Tuesday, 8 December 2009

Biochemistry Exams - 2008/2009 3rd year Undenominated Science Semester I - Question 6

Hi ya all,

Today we carry on with the 3rd year Biochemistry Exam Paper which you can find here: 2008/2009 3rd year Undenominated Science Exam Paper Semester I.

Question 6. Describe the main structural features of glycoproteins and proteoglycans and, by giving examples, outline some of the key biological functions of these glycoconjugates.

Super short background:)

Glycoproteins - are proteins which carry oligosacharide (sugar) chains covalently attached to aminoacid sidechains (N-glycosylation at Asparagine and O-glycosylation on Serine, Threonine, hydroxylysine and hydroxyproline).

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Process of sugar attachment to protein is called glycosylation. Glycosylation is a example of either post-translational (after protein being synthesized) or cotranslational (during protein synthesis) modification.
Most of the glycoproteins are targeted to the cell membrane where they are responsible for cell to cell interactions. The best example of the glycosylated proteins are mucins. Mucins are proteins found on the surface of epithelial cells of the respiratory and digestive tracts. They play very important protective role. They are part of the mucus that prevents from antigens like bacteria, viruses or other particles. They play similar role in the digestive tract where they protect epithelial cells from harmful action of acids or proteolytic enzymes.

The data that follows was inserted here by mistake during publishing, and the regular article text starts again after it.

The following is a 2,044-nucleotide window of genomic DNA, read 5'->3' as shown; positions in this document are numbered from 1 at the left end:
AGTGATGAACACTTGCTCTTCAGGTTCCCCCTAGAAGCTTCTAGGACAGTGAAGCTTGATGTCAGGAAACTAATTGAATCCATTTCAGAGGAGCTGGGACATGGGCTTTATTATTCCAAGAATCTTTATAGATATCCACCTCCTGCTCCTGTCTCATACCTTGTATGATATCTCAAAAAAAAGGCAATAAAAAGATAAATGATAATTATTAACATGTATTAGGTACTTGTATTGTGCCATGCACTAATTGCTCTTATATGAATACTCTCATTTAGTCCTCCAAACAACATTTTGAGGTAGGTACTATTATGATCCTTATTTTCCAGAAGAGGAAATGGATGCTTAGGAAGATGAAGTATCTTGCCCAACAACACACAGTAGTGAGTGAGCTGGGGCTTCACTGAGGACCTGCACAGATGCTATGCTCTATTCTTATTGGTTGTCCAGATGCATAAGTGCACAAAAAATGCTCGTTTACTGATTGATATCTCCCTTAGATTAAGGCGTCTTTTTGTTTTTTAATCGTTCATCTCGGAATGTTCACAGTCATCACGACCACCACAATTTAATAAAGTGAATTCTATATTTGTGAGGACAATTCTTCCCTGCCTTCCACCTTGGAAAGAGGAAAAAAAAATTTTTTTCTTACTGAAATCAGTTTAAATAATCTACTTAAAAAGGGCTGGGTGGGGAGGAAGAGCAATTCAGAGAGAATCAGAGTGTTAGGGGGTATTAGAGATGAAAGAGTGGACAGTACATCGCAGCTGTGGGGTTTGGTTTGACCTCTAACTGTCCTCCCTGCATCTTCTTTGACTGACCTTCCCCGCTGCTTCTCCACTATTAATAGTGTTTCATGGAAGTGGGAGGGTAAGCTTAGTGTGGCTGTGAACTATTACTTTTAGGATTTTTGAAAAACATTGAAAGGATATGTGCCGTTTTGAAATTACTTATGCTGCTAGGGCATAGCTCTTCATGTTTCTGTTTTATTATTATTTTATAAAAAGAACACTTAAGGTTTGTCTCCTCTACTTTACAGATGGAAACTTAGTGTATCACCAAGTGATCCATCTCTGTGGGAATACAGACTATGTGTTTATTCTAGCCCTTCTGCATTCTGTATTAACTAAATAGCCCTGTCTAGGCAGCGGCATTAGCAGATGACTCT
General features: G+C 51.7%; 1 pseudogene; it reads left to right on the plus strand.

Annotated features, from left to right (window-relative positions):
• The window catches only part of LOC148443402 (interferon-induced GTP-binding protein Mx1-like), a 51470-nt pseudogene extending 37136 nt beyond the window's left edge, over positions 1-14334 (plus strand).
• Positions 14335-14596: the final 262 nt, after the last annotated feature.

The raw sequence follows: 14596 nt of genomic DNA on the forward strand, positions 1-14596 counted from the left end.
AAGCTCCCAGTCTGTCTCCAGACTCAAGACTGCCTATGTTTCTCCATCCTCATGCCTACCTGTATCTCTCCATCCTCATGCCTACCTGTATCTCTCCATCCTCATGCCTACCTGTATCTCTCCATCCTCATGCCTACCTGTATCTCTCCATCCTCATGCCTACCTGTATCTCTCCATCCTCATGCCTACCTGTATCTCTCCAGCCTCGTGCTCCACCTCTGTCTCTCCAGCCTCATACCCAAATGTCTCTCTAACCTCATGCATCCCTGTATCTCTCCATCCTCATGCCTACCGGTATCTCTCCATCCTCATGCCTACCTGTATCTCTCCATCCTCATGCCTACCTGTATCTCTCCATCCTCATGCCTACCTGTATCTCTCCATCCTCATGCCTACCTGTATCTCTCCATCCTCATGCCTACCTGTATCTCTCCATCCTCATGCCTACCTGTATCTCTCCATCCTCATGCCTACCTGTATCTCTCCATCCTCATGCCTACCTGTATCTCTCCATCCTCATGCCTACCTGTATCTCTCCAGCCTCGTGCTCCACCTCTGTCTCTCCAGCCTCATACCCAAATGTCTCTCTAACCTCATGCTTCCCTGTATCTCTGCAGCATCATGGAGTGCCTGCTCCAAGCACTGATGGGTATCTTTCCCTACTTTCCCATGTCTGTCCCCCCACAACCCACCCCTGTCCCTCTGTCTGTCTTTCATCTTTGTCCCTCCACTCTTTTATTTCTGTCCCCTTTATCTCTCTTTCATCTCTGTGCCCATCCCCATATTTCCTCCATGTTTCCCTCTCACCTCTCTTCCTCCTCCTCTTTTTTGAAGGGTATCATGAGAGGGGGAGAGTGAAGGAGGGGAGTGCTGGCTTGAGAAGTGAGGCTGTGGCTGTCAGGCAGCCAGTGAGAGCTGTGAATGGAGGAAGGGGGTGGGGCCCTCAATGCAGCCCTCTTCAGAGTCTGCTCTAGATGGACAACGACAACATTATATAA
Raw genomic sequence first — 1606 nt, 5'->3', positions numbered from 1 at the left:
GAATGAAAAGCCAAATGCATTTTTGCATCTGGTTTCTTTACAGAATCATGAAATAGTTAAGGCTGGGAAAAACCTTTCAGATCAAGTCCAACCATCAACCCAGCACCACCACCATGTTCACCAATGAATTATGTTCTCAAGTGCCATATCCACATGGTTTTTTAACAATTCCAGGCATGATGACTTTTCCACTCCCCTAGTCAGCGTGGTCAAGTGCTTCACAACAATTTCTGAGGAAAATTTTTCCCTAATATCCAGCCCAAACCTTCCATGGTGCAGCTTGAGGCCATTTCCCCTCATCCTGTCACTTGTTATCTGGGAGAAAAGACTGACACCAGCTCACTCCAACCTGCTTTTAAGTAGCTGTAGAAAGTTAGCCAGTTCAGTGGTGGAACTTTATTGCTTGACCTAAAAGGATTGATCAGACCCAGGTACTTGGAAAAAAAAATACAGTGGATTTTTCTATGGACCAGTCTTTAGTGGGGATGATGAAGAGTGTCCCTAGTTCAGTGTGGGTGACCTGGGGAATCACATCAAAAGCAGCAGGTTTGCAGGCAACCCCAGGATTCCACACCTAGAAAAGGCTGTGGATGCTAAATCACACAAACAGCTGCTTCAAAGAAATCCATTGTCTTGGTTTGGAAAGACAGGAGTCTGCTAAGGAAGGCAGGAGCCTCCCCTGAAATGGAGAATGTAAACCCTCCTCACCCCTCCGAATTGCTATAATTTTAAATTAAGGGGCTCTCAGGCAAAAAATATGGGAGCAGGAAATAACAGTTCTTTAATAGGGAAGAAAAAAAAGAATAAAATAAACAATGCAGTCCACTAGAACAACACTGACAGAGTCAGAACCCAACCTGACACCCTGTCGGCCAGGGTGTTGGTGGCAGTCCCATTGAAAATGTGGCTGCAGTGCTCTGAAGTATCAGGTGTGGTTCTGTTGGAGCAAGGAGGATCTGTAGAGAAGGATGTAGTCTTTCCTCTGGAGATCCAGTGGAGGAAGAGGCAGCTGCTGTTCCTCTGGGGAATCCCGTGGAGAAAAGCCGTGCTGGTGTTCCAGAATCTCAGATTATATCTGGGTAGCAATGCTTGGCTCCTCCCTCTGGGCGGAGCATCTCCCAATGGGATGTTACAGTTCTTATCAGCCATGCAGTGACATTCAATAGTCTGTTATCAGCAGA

Proteoglycans - are also glycoproteins but they can carry form one to few long chains of sugars (glycosaminoglycans). Proteoglycans are usually negatively charged as the sugar residues contain acid moieties.

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One of the proteoglycan function is to "fill" spaced between the cells (extracellular matrix). They are responsible for strength and flexibility of the connective tissues. It is also involved in cell to cell interactions and cell signaling pathways (they regulate movement of molecules through extracellular matrix). Because proteoglycans bear negative charge their also involved in sequestering metal ions (like sodium, potasium or calcium) and water.
Good example of such proteoglycan is a aggrecan which is a major component of the cartilage. Aggrecans bears very high negative charge which function is to regulate osmotic potential of the cartilage. This gives cartilage its strength and flexibility.

Different examples of glycosylated proteins:
- immunoglobulins (anitbodies),
- glycoproteins are responsible for different blood types,
- Glycoprotein-41  and glycoprotein-120 are HIV viral coat proteins and play essential role in the HIV infection of T4 helper cells.

That would be it:)

I hope it was helpful:)


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